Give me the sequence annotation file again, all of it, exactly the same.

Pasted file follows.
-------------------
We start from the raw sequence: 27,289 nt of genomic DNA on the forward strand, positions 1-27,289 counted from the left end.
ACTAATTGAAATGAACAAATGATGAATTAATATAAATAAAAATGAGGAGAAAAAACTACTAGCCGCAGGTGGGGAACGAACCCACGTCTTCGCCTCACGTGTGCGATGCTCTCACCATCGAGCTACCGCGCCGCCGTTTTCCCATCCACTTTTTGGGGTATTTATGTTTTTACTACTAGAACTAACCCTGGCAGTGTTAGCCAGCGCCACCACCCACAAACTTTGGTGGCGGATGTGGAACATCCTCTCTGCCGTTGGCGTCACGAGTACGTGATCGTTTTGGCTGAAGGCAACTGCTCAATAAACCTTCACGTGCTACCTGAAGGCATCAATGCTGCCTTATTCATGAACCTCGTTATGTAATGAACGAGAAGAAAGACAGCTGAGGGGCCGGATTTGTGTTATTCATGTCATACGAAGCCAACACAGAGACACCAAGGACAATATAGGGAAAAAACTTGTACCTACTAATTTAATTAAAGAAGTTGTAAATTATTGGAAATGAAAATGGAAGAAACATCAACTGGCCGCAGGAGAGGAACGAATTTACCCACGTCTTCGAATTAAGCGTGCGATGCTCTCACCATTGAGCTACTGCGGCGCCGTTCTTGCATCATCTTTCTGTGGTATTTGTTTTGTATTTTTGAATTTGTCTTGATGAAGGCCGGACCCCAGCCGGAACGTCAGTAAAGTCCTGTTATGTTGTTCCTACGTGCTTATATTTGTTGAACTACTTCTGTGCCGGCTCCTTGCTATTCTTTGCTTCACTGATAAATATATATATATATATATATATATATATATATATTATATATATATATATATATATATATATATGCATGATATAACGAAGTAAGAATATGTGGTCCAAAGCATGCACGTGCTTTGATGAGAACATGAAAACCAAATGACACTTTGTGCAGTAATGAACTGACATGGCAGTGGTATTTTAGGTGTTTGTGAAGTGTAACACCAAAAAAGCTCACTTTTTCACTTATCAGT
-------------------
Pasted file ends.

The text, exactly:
We start from the raw sequence: 27,289 nt of genomic DNA on the forward strand, positions 1-27,289 counted from the left end.
ACTAATTGAAATGAACAAATGATGAATTAATATAAATAAAAATGAGGAGAAAAAACTACTAGCCGCAGGTGGGGAACGAACCCACGTCTTCGCCTCACGTGTGCGATGCTCTCACCATCGAGCTACCGCGCCGCCGTTTTCCCATCCACTTTTTGGGGTATTTATGTTTTTACTACTAGAACTAACCCTGGCAGTGTTAGCCAGCGCCACCACCCACAAACTTTGGTGGCGGATGTGGAACATCCTCTCTGCCGTTGGCGTCACGAGTACGTGATCGTTTTGGCTGAAGGCAACTGCTCAATAAACCTTCACGTGCTACCTGAAGGCATCAATGCTGCCTTATTCATGAACCTCGTTATGTAATGAACGAGAAGAAAGACAGCTGAGGGGCCGGATTTGTGTTATTCATGTCATACGAAGCCAACACAGAGACACCAAGGACAATATAGGGAAAAAACTTGTACCTACTAATTTAATTAAAGAAGTTGTAAATTATTGGAAATGAAAATGGAAGAAACATCAACTGGCCGCAGGAGAGGAACGAATTTACCCACGTCTTCGAATTAAGCGTGCGATGCTCTCACCATTGAGCTACTGCGGCGCCGTTCTTGCATCATCTTTCTGTGGTATTTGTTTTGTATTTTTGAATTTGTCTTGATGAAGGCCGGACCCCAGCCGGAACGTCAGTAAAGTCCTGTTATGTTGTTCCTACGTGCTTATATTTGTTGAACTACTTCTGTGCCGGCTCCTTGCTATTCTTTGCTTCACTGATAAATATATATATATATATATATATATATATATATATTATATATATATATATATATATATATATATGCATGATATAACGAAGTAAGAATATGTGGTCCAAAGCATGCACGTGCTTTGATGAGAACATGAAAACCAAATGACACTTTGTGCAGTAATGAACTGACATGGCAGTGGTATTTTAGGTGTTTGTGAAGTGTAACACCAAAAAAGCTCACTTTTTCACTTATCAGT